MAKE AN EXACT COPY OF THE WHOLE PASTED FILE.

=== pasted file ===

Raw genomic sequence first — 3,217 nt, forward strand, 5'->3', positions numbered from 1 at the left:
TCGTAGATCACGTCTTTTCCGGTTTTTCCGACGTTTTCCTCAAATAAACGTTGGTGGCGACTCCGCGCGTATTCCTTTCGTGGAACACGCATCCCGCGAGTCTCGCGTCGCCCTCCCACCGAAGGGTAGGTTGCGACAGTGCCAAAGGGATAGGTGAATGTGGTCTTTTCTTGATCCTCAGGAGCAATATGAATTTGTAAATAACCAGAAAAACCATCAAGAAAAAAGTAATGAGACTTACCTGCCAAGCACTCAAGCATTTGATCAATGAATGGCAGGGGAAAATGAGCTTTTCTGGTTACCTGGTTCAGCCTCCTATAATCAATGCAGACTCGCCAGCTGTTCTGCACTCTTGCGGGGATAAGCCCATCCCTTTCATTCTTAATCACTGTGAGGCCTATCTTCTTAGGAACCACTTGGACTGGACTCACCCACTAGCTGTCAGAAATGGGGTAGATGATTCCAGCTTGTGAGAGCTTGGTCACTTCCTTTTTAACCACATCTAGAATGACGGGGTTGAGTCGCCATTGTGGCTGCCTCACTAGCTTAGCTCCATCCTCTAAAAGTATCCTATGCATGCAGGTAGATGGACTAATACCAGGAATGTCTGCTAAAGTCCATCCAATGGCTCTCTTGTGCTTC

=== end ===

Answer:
Raw genomic sequence first — 3,217 nt, forward strand, 5'->3', positions numbered from 1 at the left:
TCGTAGATCACGTCTTTTCCGGTTTTTCCGACGTTTTCCTCAAATAAACGTTGGTGGCGACTCCGCGCGTATTCCTTTCGTGGAACACGCATCCCGCGAGTCTCGCGTCGCCCTCCCACCGAAGGGTAGGTTGCGACAGTGCCAAAGGGATAGGTGAATGTGGTCTTTTCTTGATCCTCAGGAGCAATATGAATTTGTAAATAACCAGAAAAACCATCAAGAAAAAAGTAATGAGACTTACCTGCCAAGCACTCAAGCATTTGATCAATGAATGGCAGGGGAAAATGAGCTTTTCTGGTTACCTGGTTCAGCCTCCTATAATCAATGCAGACTCGCCAGCTGTTCTGCACTCTTGCGGGGATAAGCCCATCCCTTTCATTCTTAATCACTGTGAGGCCTATCTTCTTAGGAACCACTTGGACTGGACTCACCCACTAGCTGTCAGAAATGGGGTAGATGATTCCAGCTTGTGAGAGCTTGGTCACTTCCTTTTTAACCACATCTAGAATGACGGGGTTGAGTCGCCATTGTGGCTGCCTCACTAGCTTAGCTCCATCCTCTAAAAGTATCCTATGCATGCAGGTAGATGGACTAATACCAGGAATGTCTGCTAAAGTCCATCCAATGGCTCTCTTGTGCTTC